When 19-year-old Peggy Fleming glided into the adoring embrace of the American public by winning the gold medal at the 1968 Olympics in Grenoble, she launched figure skating's modern era. Pretty and balletic, elegant and stylish, Fleming took a staid sport that was shackled by its inscrutable compulsory figures and arcane scoring system and, with television as her ally, made it marvelously glamorous. Ever since, certainly to North Americans, figure skating has been the marquee sport of the Winter Games and an increasingly popular staple of prime-time television.
Seven years before Fleming captured the hearts of her American audience, the entire U.S. national figure skating team, including six coaches, was killed in a plane crash on its way to the 1961 world championships in Prague. Fleming—whose coach, Will Kipp, was on the flight—was 12 at the time. Three years later, her path unblocked by more experienced skaters and the political clout they often wielded, Fleming became the youngest U.S. women's champion ever. It was her first of five straight national titles. In 1966, at 17, she also won the first of her three consecutive world championships. By the time the world tuned in to Grenoble, Fleming was already the darling of the international press. Referred to by scribes as "doe-eyed," "fragile," "the leggy wisp" and "America's shy Bambi," Fleming built up such a huge lead in the compulsories, which then accounted for 60% of the scoring, that everyone else was skating for second. Though she faltered in the free skating, she became the sole U.S. gold medalist at Grenoble. With the Olympics being televised live for the first time, Fleming was propelled to a level of popularity and fame unknown by any previous American figure skating champion—not Dick Button or Tenley Albright or Carol Heiss.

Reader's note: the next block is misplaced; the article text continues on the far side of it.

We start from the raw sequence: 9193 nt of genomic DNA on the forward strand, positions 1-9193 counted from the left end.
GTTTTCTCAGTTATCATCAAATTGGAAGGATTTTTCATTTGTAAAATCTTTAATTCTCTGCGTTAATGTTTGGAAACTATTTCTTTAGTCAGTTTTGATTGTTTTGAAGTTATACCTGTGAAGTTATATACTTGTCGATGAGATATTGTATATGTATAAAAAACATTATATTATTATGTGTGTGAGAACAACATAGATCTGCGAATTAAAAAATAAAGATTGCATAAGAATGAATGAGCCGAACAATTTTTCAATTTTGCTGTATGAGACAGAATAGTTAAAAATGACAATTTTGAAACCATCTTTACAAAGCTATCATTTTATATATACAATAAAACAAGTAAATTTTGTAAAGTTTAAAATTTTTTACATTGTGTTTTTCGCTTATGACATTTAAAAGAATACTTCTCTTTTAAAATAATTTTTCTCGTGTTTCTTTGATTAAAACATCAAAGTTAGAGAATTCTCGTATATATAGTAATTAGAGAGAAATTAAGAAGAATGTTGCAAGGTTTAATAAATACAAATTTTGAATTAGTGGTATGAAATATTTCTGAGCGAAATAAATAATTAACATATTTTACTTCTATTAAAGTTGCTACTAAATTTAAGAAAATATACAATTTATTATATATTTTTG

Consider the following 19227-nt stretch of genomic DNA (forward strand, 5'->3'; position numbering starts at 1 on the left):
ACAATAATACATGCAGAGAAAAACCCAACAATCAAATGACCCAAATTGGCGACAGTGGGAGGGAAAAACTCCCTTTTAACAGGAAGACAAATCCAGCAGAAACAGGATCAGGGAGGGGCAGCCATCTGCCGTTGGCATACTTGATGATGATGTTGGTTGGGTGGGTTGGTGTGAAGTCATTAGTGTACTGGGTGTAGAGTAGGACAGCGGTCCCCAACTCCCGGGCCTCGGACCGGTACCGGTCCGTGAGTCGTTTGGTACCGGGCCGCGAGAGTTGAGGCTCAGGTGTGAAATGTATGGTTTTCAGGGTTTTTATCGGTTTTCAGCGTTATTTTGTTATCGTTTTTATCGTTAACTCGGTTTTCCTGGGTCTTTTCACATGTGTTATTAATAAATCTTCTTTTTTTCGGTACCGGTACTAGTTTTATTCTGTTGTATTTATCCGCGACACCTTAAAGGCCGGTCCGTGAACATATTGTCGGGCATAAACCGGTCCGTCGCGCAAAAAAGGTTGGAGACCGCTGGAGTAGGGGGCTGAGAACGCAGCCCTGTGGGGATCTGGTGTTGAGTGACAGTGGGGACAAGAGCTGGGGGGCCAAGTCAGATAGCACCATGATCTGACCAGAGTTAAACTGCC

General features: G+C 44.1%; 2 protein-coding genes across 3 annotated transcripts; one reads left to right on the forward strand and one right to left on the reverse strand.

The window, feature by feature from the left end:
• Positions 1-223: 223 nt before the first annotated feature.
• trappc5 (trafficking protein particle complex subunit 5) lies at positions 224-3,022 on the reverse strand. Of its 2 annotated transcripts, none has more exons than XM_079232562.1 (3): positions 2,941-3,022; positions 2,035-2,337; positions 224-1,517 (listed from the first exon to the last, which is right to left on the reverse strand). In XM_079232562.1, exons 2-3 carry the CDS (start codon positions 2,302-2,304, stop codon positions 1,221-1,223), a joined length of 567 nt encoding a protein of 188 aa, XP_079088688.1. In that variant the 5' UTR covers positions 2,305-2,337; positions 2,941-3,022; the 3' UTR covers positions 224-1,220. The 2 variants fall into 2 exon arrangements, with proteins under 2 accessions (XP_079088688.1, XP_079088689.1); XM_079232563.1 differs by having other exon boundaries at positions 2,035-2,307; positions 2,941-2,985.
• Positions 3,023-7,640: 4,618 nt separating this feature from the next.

Fleming became the original American ice princess, incongruously so, since she was not, by nature, glamorous. Off the ice she was small-town America through and through: unpretentious, hardworking, middle-class, level-headed. But she carried herself like a star during performances. On the ice she was stylish in a manner more reminiscent of ballet dancing than figure skating, and she was inoffensively sexy, teeming with femininity and energy. All these charms translated beautifully over the picture tube. "With some skaters there's a lot of fuss and feathers, but nothing is happening," Dick Button once said. "With Peggy there's no fuss and feathers, and a great deal is happening."
Her skating appeared effortless, and therein lay its magic. She seemed to flow from one element to the next, seamlessly, weightlessly, like something blown about by the wind. No skater in any era could surpass Fleming's lyrical elegance on the ice. Twenty-six years later, she remains the sport's artistic bellwether.
Figure skating soared on the wings of its new star, something that had last happened in the '30s, when Norway's Sonja Henie took her three Olympic gold medals to Hollywood. Fleming was invited to the White House twice—before such invitations became routine. She appeared on magazine covers and made five TV specials, including widely acclaimed broadcast performances from the Soviet Union and China, and has remained in the public eye through occasional stints as a commentator for ABC, a lingering star who seems never to wear out her welcome.
Who knows how many girls worldwide got into figure skating after having first been exposed to the sport by Fleming? She pulled U.S. skating back to its feet after the 1961 tragedy, "jump-starting a program that for the next 26 years produced an unbroken string of U.S. women stars, from Janet Lynn to Dorothy Hamill to Linda Fratianne to Rosalynn Sumners to Elaine Zayak to Tiffany Chin to Debi Thomas to Jill Trenary to Kristi Yamaguchi to Nancy Kerrigan.
Women's Olympic figure skating now draws Super Bowl numbers on television. And even bruised as it was by the tawdry Tonya Harding sideshow of last winter, the sport continues to evolve as compelling competition, ideal for TV and captivating for its ever-growing audience. Why figure skating? What button is it pushing in the American public? Perhaps it's as simple as this: Everyone's hoping to catch a glimpse of the next Peggy Fleming.
JOHN ZIMMERMAN, 1968